If you’re conscious of energy efficiency and conservation measures, you likely know that certain sources are much “cleaner” than others. For example, burning oil does a lot more harm to the environment than harnessing wind or nuclear energy. You may also assume that the electricity you get from the traditional grid is always generated the same way, which couldn’t be further from the truth. In this blog, we’ll explain the process of “peaking” and the ways you can use combined heat and power (CHP) to reduce your reliance on the dirty grid while you improve your bottom line.
Peaking Plants: The Science Behind the Dirty Grid
Not all electricity is created equal. In times of low demand, the grid relies on cleaner sources, such as nuclear, renewables or coal. When demand increases, the grid taps into less clean sources, such as fossil fuels. Demand not only fluctuates during a single day (with highest rates during midday and early evening) but also throughout the year (with the highest rates during the coldest days in the winter and hottest days in the summer).
When demand reaches its highest points, there are peaking power plants that operate solely to supplement the base plants, which run 24/7. These peaking plants may operate for a few hours per day, or even just a few hours per year—it all depends on the demand and the condition of the primary regional electric grid. Since they run so sporadically, the supplied power not only commands a much higher price, but it also operates on the “dirtier” sources of gas and oil.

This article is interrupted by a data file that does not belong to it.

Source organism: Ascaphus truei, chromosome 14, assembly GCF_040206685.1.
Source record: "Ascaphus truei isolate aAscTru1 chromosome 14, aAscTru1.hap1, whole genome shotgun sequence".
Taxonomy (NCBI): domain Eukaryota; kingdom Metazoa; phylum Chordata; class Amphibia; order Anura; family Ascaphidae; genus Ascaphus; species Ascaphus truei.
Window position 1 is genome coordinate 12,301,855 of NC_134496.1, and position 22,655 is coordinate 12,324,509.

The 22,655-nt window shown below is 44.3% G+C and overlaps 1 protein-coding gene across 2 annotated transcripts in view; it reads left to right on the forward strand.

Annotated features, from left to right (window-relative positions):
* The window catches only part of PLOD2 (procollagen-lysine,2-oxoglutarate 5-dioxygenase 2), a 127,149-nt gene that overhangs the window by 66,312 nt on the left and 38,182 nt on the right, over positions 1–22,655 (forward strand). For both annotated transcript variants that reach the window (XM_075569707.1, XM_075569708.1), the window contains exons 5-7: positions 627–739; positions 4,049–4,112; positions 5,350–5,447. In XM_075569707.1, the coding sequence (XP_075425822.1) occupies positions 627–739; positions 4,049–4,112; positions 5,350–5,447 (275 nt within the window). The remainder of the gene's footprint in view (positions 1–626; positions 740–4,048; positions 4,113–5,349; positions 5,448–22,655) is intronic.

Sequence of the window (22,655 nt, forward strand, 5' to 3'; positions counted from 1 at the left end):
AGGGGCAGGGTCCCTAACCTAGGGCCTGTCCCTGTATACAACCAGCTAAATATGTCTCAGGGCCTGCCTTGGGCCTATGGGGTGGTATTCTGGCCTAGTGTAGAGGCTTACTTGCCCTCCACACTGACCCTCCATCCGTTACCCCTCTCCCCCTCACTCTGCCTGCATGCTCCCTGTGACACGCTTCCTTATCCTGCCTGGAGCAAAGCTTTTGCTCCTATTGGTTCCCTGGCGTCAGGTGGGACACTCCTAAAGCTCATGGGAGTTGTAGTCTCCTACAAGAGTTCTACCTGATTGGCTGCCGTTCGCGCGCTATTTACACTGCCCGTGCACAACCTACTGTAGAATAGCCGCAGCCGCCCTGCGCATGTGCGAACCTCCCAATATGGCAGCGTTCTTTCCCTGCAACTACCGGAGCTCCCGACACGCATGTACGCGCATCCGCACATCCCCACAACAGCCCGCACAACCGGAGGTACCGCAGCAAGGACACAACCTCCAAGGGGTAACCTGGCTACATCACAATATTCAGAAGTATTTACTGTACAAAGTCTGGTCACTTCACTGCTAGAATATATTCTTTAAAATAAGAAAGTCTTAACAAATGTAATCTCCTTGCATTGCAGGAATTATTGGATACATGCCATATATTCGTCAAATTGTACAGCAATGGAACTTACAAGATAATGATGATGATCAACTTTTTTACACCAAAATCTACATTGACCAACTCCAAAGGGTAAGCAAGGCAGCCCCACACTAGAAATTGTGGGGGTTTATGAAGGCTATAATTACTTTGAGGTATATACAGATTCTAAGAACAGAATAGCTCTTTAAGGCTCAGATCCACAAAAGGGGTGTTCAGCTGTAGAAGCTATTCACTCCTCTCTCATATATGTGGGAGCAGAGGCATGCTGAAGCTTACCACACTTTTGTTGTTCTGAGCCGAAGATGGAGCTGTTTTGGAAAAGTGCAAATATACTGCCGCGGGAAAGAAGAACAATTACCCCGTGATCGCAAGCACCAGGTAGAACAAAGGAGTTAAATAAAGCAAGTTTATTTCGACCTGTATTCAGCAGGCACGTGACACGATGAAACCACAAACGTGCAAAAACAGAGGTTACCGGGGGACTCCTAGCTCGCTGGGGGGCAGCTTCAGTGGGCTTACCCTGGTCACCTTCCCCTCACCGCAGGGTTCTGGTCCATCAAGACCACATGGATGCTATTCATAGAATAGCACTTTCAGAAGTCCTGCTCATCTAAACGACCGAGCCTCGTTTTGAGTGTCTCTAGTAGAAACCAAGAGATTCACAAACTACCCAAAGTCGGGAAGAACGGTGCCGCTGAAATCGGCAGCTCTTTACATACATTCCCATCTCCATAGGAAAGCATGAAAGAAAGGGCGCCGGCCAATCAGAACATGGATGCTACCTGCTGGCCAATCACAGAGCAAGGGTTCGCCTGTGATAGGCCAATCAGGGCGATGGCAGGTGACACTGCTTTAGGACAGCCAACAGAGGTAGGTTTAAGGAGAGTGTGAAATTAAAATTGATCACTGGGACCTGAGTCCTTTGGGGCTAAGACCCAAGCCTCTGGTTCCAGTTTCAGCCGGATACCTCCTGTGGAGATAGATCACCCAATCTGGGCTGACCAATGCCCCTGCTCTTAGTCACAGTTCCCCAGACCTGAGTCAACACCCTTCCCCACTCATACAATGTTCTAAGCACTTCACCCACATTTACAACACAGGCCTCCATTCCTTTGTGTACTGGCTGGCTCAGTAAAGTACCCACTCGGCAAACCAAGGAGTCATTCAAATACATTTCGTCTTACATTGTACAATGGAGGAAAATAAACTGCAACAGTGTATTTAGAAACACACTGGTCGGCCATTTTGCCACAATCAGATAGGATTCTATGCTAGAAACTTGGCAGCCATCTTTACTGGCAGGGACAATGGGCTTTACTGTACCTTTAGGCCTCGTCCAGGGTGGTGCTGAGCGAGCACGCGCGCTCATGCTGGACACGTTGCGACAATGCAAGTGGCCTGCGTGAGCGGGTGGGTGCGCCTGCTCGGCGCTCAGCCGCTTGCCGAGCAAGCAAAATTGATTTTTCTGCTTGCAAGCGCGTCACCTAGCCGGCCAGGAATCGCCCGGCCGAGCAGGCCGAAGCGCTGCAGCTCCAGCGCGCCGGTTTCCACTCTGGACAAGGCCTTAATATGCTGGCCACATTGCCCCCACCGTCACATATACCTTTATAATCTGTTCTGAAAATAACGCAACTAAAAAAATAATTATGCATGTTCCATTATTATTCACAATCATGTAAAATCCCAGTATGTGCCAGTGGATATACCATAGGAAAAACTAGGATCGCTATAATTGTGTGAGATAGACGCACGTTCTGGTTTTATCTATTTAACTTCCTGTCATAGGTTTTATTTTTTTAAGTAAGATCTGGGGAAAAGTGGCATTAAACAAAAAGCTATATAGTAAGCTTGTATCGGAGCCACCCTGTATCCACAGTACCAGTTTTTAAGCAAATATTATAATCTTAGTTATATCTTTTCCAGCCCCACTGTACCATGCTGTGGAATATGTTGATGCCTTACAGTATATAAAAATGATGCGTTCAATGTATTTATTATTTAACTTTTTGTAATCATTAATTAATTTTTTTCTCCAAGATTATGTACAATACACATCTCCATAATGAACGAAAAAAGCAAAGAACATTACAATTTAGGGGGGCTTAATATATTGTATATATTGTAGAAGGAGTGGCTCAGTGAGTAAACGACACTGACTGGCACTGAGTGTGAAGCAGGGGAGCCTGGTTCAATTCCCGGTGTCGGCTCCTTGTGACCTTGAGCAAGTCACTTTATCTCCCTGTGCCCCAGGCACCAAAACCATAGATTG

To put it simply, for just a few hours or days every winter and summer, the demand for electricity skyrockets and the effect on the environment is significant. While awareness of your energy sources is always important, switching to a cleaner solution during these peak hours will have the greatest effect for both going green and saving money.
How Can CHP Offset Peaking Plants?
Natural gas may be considered dirty when compared to renewable energy sources, but much of that has to do with the inefficiency of its use. Traditional power generation methods allow 67% of the generated electricity to escape as thermal energy, meaning they’re only 33% efficient on average. That’s where CHP systems can make a difference. They provide an operational efficiency of 85% by using nearly all natural gas input to produce heat as well as electricity. By generating the electricity onsite, the thermal energy can be used to heat other systems while minimizing waste.
But it’s not just about the environment—your facility can also save big by eliminating your reliance on increased grid prices during these times of high demand. When used in conjunction with a microgrid, a CHP system can automatically separate from the traditional utility grid and provide consistent power and thermal energy to the microgrid connected facility or facilities. When the peak period ends, you can switch back to operation on the larger grid while still maintaining the cost- and energy-efficient benefits of the CHP system.
If you’re interested in saving money while being a part of the green energy solution during peak demand hours, contact us to learn more about how combined heat and power can help.